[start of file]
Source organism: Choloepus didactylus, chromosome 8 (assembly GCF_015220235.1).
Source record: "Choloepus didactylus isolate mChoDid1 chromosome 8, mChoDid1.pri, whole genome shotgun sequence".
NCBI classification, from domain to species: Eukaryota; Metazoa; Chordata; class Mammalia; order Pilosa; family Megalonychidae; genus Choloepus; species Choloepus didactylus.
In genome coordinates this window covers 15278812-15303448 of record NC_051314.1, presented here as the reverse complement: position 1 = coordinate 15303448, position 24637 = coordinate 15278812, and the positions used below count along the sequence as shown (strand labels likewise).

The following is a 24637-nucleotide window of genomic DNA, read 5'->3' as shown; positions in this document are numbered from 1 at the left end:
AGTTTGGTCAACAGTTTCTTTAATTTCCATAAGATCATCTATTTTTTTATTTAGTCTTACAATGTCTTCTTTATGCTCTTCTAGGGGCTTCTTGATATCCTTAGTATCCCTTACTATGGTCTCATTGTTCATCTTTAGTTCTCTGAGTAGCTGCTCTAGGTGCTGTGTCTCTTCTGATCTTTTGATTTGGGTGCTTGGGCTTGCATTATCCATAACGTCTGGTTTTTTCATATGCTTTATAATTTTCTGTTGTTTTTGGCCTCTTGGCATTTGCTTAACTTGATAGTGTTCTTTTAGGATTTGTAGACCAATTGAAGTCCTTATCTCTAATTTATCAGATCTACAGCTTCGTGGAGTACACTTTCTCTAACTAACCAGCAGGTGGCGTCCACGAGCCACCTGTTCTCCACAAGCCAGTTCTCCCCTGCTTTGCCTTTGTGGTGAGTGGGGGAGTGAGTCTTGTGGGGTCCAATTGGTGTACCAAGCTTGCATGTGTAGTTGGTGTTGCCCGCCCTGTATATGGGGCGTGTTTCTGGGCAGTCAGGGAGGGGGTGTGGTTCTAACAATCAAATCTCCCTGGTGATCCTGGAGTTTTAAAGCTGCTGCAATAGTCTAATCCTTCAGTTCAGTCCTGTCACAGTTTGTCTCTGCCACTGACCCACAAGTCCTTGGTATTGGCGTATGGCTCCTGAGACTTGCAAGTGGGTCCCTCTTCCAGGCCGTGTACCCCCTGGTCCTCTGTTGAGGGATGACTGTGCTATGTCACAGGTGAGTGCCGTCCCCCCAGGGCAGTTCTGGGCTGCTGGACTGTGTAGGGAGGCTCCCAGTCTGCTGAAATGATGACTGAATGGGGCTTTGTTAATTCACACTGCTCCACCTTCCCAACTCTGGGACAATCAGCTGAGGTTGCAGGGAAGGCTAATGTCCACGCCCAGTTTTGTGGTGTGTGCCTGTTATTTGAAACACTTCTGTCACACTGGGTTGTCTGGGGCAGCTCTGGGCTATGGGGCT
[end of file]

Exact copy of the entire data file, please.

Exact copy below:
Source organism: Choloepus didactylus, chromosome 8 (assembly GCF_015220235.1).
Source record: "Choloepus didactylus isolate mChoDid1 chromosome 8, mChoDid1.pri, whole genome shotgun sequence".
NCBI classification, from domain to species: Eukaryota; Metazoa; Chordata; class Mammalia; order Pilosa; family Megalonychidae; genus Choloepus; species Choloepus didactylus.
In genome coordinates this window covers 15278812-15303448 of record NC_051314.1, presented here as the reverse complement: position 1 = coordinate 15303448, position 24637 = coordinate 15278812, and the positions used below count along the sequence as shown (strand labels likewise).

The following is a 24637-nucleotide window of genomic DNA, read 5'->3' as shown; positions in this document are numbered from 1 at the left end:
AGTTTGGTCAACAGTTTCTTTAATTTCCATAAGATCATCTATTTTTTTATTTAGTCTTACAATGTCTTCTTTATGCTCTTCTAGGGGCTTCTTGATATCCTTAGTATCCCTTACTATGGTCTCATTGTTCATCTTTAGTTCTCTGAGTAGCTGCTCTAGGTGCTGTGTCTCTTCTGATCTTTTGATTTGGGTGCTTGGGCTTGCATTATCCATAACGTCTGGTTTTTTCATATGCTTTATAATTTTCTGTTGTTTTTGGCCTCTTGGCATTTGCTTAACTTGATAGTGTTCTTTTAGGATTTGTAGACCAATTGAAGTCCTTATCTCTAATTTATCAGATCTACAGCTTCGTGGAGTACACTTTCTCTAACTAACCAGCAGGTGGCGTCCACGAGCCACCTGTTCTCCACAAGCCAGTTCTCCCCTGCTTTGCCTTTGTGGTGAGTGGGGGAGTGAGTCTTGTGGGGTCCAATTGGTGTACCAAGCTTGCATGTGTAGTTGGTGTTGCCCGCCCTGTATATGGGGCGTGTTTCTGGGCAGTCAGGGAGGGGGTGTGGTTCTAACAATCAAATCTCCCTGGTGATCCTGGAGTTTTAAAGCTGCTGCAATAGTCTAATCCTTCAGTTCAGTCCTGTCACAGTTTGTCTCTGCCACTGACCCACAAGTCCTTGGTATTGGCGTATGGCTCCTGAGACTTGCAAGTGGGTCCCTCTTCCAGGCCGTGTACCCCCTGGTCCTCTGTTGAGGGATGACTGTGCTATGTCACAGGTGAGTGCCGTCCCCCCAGGGCAGTTCTGGGCTGCTGGACTGTGTAGGGAGGCTCCCAGTCTGCTGAAATGATGACTGAATGGGGCTTTGTTAATTCACACTGCTCCACCTTCCCAACTCTGGGACAATCAGCTGAGGTTGCAGGGAAGGCTAATGTCCACGCCCAGTTTTGTGGTGTGTGCCTGTTATTTGAAACACTTCTGTCACACTGGGTTGTCTGGGGCAGCTCTGGGCTATGGGGCT